Space tech keeps Pescarolo on track at Le Mans
Pescarolo Sport’s use of ESA technology in their two racing cars shaved crucial seconds off every lap at last weekend’s Le Mans marathon 24-hour race, helping to place them into the top ten out of 50 competitors.
Pescarolo driver Frank Lagorce expressed his satisfaction with the race and his car, No. 17: “it was much better this year than last year. The car was much lighter.” ESA technologies within the vehicles improved safety while cutting down the weight. Their bodies included composite materials used in ESA’s satellite structures. Insulation materials were also applied from Ariane, the European launcher, improving safety in several crucial areas on the car. For more details on ESA technologies used by Pescarolo see “Space tech onboard” link, to the right.
André de Cortanze, Technical Director of Pescarolo Sport team, said “It is basically the same car as last year, but with improved performance. With the space materials from ESA, we saved about 30 kg on the body. This enabled us to locate weight optimally for better overall handling. On a four km test-circuit, we gained one second with the 30 kg lighter car. The Le Mans is 13 km so overall we gained 4.25 seconds per lap.”
Pescarolo Sport director Henri Pescarolo added: "We had the objective to get both our cars to reach the finishing line and we succeeded. We were very happy to make it into the top ten.”
The race started on Saturday 14 June at 16:00 and what turned out to be the final two winning cars from Bentley - car No.7 and No.8 – immediately jumped into the top five. Along with the Bentleys and the two Audis (cars No. 5 and No. 6) Pescarolo’s two cars - No.17 and No. 18 - zoomed into the first ten, and held this position for the most of the race. Only three small incidents stopped them from getting any higher.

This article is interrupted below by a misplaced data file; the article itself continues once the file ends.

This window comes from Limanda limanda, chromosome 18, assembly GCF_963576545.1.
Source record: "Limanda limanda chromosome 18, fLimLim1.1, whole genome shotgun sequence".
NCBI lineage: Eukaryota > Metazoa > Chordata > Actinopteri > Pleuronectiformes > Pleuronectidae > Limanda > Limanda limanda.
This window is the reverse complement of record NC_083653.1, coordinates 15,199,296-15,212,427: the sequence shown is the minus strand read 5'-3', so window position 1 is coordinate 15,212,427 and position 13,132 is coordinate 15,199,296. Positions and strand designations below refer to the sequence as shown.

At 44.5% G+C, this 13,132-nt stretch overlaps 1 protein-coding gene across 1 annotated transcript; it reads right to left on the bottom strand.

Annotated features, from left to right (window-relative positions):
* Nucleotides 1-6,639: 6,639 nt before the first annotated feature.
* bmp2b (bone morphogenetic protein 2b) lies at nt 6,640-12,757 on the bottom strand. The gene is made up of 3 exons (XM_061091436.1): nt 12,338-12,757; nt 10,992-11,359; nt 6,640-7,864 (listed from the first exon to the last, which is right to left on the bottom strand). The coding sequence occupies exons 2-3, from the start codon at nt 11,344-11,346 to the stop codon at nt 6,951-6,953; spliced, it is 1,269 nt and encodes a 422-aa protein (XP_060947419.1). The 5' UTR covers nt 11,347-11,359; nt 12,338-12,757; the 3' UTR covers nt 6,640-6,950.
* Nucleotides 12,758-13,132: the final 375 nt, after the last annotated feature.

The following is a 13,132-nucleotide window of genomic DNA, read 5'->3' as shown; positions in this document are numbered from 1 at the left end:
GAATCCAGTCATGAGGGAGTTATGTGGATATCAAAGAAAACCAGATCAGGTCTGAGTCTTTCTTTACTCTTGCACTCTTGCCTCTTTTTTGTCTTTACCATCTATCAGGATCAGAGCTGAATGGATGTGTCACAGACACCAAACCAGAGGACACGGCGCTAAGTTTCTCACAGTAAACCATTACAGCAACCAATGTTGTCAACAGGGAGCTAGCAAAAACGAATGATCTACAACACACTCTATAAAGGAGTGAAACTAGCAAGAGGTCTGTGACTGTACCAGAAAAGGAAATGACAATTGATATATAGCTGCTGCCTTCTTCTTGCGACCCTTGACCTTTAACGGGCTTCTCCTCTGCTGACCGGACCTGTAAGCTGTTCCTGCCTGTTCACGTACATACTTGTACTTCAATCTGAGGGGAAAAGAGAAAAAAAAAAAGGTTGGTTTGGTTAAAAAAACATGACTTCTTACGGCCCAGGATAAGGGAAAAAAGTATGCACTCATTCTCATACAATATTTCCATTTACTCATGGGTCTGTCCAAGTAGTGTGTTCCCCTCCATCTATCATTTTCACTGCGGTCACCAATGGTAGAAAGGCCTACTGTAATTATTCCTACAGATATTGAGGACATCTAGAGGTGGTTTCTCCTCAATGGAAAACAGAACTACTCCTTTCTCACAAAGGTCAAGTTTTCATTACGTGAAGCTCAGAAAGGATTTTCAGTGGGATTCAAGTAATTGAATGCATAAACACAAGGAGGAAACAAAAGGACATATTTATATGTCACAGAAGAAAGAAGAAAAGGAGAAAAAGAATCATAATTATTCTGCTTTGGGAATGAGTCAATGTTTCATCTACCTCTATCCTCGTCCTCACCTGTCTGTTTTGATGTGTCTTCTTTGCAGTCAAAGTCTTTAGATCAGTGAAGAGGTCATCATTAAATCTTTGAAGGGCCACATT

There was a tense moment at 18:30 when suddenly the brake pedal went right to the floor for driver Stéphane Sarrazin in Pescarolo car No.17. After some investigation it turned out to be a fluid leak at the right front wheel, a problem never experienced before, solved by an 11-minute repair.
The second alarm went off at midnight, this time for the other Pescarolo car - No.18 - driven by Nicolas Minassian who had to return to the pit with a flat tire, losing nine minutes.
At 04:00 early Sunday morning cars 18 and 17 held the eighth and ninth places, always keeping in contact with the race leaders. They even managed to improve their position early Sunday morning: at 08:00 they held the sixth and seventh places.
Unfortunately, at the end of the 299th lap, a little before 11:00, the sudden rupture of a part in No. 18’s left suspension put that at risk. Some 23 minutes in the pit box for a change of suspension and body parts set back the car into a ninth position.
The two Pescarolo cars ended the race in eighth and ninth positions.
ESA space tech used in many endurance races
Last January another of Pescarolo’s cars competing in the Dakar Rally made use of ESA technology. The technologies were similar to some of the ones used in this year’s Le Mans race: cooling systems for exhaust, manifold and turbos. Cooled helmets and refreshed drinks planned for 2004’s Le Mans were already successfully tested during Dakar 2003.
Discussions are currently taking place between ESA’s Technology Transfer Programme and the world champions of the World Rally Championship (WRC), Peugeot Sport, to define which space technologies could be provided to improve Peugeot rally cars.
“We are currently world champions in the World Rally Championship (WRC). We have been world champion for three years in a row, 2000, 2001 and 2002 and we are presently leading the qualifications for the 2003 championship. The WRC is a very complicated sport, and we have a lot of electronics on board, many more than in Le Mans,” said Corado Provera, Director of Peugeot Sport.
“So the fact that ESA is able to help us is something we are very interested in and we have listed a number of technologies which we could work on, provided that the proposed solutions comply with regulations. For instance, by using composite materials in the body we could lower the center of gravity of the car to improve the efficiency on the road.”